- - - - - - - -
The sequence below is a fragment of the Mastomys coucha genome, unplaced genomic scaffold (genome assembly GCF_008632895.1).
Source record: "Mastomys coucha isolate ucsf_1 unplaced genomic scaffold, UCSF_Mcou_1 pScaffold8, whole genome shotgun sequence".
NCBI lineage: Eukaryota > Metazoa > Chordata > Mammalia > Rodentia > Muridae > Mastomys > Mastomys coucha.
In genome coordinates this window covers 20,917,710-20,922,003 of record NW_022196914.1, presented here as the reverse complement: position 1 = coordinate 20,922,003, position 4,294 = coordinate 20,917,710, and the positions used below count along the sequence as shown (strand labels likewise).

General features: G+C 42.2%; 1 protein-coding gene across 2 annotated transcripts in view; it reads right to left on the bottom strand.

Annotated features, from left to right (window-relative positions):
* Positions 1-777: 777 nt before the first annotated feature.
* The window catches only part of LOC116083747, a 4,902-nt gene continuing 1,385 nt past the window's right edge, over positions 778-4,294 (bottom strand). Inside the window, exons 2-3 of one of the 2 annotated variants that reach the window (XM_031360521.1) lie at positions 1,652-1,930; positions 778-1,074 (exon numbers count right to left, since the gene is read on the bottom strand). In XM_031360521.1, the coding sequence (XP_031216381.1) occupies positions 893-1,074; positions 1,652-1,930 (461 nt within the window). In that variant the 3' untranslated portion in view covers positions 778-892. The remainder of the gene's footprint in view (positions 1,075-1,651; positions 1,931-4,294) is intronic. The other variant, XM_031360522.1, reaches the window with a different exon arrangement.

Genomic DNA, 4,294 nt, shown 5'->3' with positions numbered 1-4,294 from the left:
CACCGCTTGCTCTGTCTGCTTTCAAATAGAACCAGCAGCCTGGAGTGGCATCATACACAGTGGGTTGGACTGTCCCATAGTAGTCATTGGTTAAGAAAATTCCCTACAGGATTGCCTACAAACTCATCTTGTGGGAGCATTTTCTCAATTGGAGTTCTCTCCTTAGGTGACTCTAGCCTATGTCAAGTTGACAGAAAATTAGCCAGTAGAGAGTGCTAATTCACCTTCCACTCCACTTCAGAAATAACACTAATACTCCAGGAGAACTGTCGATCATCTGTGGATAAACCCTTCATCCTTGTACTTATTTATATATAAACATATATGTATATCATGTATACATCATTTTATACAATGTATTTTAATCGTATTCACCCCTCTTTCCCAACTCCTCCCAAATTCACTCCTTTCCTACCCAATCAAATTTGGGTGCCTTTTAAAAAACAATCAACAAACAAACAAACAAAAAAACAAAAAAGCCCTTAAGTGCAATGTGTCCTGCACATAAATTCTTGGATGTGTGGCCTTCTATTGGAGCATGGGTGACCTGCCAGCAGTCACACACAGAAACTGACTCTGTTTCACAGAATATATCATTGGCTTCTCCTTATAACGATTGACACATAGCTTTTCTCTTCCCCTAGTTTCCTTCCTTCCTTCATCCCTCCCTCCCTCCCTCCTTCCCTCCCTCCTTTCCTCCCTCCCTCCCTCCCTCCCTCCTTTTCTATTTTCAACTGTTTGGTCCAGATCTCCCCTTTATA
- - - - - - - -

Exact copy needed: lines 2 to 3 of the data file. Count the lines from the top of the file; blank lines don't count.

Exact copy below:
Source record: "Mastomys coucha isolate ucsf_1 unplaced genomic scaffold, UCSF_Mcou_1 pScaffold8, whole genome shotgun sequence".
NCBI lineage: Eukaryota > Metazoa > Chordata > Mammalia > Rodentia > Muridae > Mastomys > Mastomys coucha.